Asked how CenturyLink can demonstrate payback to buyers, Kent points to a range of financial, usage-based and operational metrics. One easy-to-quantify financial metric is power savings associated with automated shut down/power up, a routine that can be accessed via the Marketplace. Firms using this service across large (physical and virtual) server environments can generate immediate electricity savings. On the usage-based side, Runner provides IT management with granular insight into which IT-delivered services are being consumed, and by whom, which demonstrates internal customer interest/usage that can in turn support resource allocation decisions.

The operational metrics, however, are where Kent sees the greatest potential. “One of the areas where Runner really excels is where infrastructure is code,” he explains. “You can deploy jobs for infrastructure management in a repeatable manner – state-based, idempotent, lessening the human error potential since everything is automated – you can schedule tasks, and address functionality requirements within the Runner product to reduce the cost of troubleshooting, and the time needed to gather needed information.” Most IT leaders would see these as desirable attributes, and would expect that they would yield savings, but few would be able to quantify the extent of the affect and cost reduction. However, with Runner, Kent notes, IT management can use a cross-platform, hybrid-native system to understand “how is this impacting people in a real-world scenario?”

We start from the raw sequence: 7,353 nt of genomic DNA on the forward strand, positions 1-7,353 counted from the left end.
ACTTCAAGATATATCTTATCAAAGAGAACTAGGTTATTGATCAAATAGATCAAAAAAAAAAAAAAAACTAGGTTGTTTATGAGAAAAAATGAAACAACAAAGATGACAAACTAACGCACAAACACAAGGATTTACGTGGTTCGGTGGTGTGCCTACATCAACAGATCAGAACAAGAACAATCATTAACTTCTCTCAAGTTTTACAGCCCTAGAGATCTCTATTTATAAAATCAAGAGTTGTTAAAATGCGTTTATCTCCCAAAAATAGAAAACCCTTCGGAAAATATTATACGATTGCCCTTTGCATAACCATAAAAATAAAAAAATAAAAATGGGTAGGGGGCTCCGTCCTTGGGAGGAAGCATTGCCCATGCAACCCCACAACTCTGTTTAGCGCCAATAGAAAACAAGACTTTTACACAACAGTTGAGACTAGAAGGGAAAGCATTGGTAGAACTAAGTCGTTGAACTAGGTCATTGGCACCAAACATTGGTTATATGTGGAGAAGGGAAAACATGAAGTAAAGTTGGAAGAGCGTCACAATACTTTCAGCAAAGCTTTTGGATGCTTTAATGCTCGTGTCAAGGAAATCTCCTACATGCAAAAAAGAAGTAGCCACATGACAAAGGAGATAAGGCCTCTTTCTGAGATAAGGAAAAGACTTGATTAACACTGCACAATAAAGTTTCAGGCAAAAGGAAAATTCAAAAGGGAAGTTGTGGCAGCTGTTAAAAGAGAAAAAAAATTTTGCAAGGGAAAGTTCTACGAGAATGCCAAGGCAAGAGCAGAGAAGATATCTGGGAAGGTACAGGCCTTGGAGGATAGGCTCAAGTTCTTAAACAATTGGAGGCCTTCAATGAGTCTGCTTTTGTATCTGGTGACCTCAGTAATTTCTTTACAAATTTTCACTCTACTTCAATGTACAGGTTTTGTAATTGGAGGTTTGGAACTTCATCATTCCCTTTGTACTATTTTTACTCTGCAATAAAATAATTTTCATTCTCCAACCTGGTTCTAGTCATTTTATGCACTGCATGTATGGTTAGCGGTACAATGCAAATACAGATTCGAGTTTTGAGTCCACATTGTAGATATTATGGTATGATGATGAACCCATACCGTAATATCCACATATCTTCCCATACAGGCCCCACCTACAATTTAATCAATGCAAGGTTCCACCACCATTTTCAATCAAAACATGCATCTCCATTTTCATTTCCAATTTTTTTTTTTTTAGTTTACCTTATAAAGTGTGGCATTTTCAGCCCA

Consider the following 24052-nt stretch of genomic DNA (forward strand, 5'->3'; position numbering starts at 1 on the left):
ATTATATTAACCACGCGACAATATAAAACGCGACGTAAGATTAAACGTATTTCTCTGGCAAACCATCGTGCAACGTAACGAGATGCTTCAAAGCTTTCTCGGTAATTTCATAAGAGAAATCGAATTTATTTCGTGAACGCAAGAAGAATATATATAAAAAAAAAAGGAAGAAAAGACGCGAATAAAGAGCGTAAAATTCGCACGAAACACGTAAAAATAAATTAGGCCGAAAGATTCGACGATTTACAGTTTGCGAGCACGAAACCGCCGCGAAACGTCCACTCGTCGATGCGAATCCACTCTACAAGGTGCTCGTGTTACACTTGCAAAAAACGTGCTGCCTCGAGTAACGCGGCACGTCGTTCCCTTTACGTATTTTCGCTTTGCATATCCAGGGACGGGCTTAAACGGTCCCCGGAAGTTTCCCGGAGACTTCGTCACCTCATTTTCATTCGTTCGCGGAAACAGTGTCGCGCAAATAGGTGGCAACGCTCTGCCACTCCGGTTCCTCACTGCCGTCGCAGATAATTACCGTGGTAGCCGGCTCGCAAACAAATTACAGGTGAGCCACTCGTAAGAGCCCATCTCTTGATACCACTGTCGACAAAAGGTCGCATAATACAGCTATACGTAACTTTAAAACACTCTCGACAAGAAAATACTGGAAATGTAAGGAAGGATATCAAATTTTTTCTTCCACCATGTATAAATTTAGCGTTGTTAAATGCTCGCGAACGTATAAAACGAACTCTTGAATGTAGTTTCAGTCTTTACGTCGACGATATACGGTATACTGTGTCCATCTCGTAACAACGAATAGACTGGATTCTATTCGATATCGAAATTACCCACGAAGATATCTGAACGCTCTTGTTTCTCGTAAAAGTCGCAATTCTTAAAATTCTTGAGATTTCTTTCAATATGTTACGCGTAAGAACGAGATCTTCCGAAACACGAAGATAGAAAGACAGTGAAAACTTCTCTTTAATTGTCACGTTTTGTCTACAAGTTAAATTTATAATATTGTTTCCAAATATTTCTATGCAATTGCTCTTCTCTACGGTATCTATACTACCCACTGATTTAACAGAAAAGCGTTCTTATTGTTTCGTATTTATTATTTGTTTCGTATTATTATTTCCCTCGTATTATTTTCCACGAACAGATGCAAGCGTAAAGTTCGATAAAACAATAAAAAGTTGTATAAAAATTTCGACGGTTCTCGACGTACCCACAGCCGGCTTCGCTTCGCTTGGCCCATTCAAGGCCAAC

Wrapping up

In the near term, the tools that IT leaders select to automate their path to hybrid will depend to a large degree on the path that they are following, or the requirement level that they are addressing. Some firms will begin with DevOps and related techniques; some will begin with configuration tools; some will begin with Containers, and some with other ways of increasing management visibility and improving time-to-benefit or payback. As the journey unfolds, though, the nature of hybrid will demand platforms that connect, integrate and extend capabilities in each of these areas – and firms that dig deeper into hybrid will be looking for solutions like Runner.


[1] See Ansible vs. Chef and Top 5 Best and Worst Attributes of Ansible, both from